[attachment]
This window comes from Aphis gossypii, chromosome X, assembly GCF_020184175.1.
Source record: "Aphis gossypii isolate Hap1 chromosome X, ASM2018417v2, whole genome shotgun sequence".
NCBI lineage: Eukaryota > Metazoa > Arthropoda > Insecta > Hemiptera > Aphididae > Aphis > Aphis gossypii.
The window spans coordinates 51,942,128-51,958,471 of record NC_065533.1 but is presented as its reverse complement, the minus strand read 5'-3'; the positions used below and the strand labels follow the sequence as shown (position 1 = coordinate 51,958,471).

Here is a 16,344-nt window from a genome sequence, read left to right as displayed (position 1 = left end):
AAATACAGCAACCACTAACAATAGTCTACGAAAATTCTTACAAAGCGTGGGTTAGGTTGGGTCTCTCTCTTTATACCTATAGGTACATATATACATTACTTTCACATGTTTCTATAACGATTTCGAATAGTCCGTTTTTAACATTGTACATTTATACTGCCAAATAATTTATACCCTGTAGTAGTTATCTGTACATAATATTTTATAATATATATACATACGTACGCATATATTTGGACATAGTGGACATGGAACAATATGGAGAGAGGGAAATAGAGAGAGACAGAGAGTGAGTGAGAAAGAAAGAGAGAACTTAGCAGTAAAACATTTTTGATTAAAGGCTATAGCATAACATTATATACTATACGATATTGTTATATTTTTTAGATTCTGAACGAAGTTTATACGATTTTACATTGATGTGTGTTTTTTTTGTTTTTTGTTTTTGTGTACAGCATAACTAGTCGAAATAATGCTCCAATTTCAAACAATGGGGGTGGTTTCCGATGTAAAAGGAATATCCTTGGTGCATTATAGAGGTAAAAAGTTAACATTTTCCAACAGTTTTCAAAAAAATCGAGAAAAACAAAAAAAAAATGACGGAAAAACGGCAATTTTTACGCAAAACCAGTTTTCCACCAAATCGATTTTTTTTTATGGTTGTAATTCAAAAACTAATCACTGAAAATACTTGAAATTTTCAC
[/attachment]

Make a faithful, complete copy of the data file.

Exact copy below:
This window comes from Aphis gossypii, chromosome X, assembly GCF_020184175.1.
Source record: "Aphis gossypii isolate Hap1 chromosome X, ASM2018417v2, whole genome shotgun sequence".
NCBI lineage: Eukaryota > Metazoa > Arthropoda > Insecta > Hemiptera > Aphididae > Aphis > Aphis gossypii.
The window spans coordinates 51,942,128-51,958,471 of record NC_065533.1 but is presented as its reverse complement, the minus strand read 5'-3'; the positions used below and the strand labels follow the sequence as shown (position 1 = coordinate 51,958,471).

Here is a 16,344-nt window from a genome sequence, read left to right as displayed (position 1 = left end):
AAATACAGCAACCACTAACAATAGTCTACGAAAATTCTTACAAAGCGTGGGTTAGGTTGGGTCTCTCTCTTTATACCTATAGGTACATATATACATTACTTTCACATGTTTCTATAACGATTTCGAATAGTCCGTTTTTAACATTGTACATTTATACTGCCAAATAATTTATACCCTGTAGTAGTTATCTGTACATAATATTTTATAATATATATACATACGTACGCATATATTTGGACATAGTGGACATGGAACAATATGGAGAGAGGGAAATAGAGAGAGACAGAGAGTGAGTGAGAAAGAAAGAGAGAACTTAGCAGTAAAACATTTTTGATTAAAGGCTATAGCATAACATTATATACTATACGATATTGTTATATTTTTTAGATTCTGAACGAAGTTTATACGATTTTACATTGATGTGTGTTTTTTTTGTTTTTTGTTTTTGTGTACAGCATAACTAGTCGAAATAATGCTCCAATTTCAAACAATGGGGGTGGTTTCCGATGTAAAAGGAATATCCTTGGTGCATTATAGAGGTAAAAAGTTAACATTTTCCAACAGTTTTCAAAAAAATCGAGAAAAACAAAAAAAAAATGACGGAAAAACGGCAATTTTTACGCAAAACCAGTTTTCCACCAAATCGATTTTTTTTTATGGTTGTAATTCAAAAACTAATCACTGAAAATACTTGAAATTTTCAC